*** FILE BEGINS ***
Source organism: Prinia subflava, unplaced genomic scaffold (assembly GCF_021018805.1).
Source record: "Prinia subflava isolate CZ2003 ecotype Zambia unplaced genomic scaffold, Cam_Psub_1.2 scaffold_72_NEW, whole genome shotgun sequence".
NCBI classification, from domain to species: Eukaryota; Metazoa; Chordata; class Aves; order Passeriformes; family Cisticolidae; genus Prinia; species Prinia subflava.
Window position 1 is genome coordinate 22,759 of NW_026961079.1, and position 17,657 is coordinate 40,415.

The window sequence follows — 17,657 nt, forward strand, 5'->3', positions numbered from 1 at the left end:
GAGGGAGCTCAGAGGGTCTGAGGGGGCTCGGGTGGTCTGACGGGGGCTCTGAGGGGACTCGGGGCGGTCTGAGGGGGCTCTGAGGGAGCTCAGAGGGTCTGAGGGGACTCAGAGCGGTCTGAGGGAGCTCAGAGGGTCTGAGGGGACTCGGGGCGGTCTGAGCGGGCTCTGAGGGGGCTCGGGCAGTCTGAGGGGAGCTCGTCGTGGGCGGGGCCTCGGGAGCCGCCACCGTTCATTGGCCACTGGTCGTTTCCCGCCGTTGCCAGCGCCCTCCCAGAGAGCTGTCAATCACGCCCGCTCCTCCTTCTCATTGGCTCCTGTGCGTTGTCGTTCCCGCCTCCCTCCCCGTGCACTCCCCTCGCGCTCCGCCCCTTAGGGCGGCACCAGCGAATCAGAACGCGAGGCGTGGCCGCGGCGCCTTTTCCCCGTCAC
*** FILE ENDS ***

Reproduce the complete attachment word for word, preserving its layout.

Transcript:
Source organism: Prinia subflava, unplaced genomic scaffold (assembly GCF_021018805.1).
Source record: "Prinia subflava isolate CZ2003 ecotype Zambia unplaced genomic scaffold, Cam_Psub_1.2 scaffold_72_NEW, whole genome shotgun sequence".
NCBI classification, from domain to species: Eukaryota; Metazoa; Chordata; class Aves; order Passeriformes; family Cisticolidae; genus Prinia; species Prinia subflava.
Window position 1 is genome coordinate 22,759 of NW_026961079.1, and position 17,657 is coordinate 40,415.

The window sequence follows — 17,657 nt, forward strand, 5'->3', positions numbered from 1 at the left end:
GAGGGAGCTCAGAGGGTCTGAGGGGGCTCGGGTGGTCTGACGGGGGCTCTGAGGGGACTCGGGGCGGTCTGAGGGGGCTCTGAGGGAGCTCAGAGGGTCTGAGGGGACTCAGAGCGGTCTGAGGGAGCTCAGAGGGTCTGAGGGGACTCGGGGCGGTCTGAGCGGGCTCTGAGGGGGCTCGGGCAGTCTGAGGGGAGCTCGTCGTGGGCGGGGCCTCGGGAGCCGCCACCGTTCATTGGCCACTGGTCGTTTCCCGCCGTTGCCAGCGCCCTCCCAGAGAGCTGTCAATCACGCCCGCTCCTCCTTCTCATTGGCTCCTGTGCGTTGTCGTTCCCGCCTCCCTCCCCGTGCACTCCCCTCGCGCTCCGCCCCTTAGGGCGGCACCAGCGAATCAGAACGCGAGGCGTGGCCGCGGCGCCTTTTCCCCGTCAC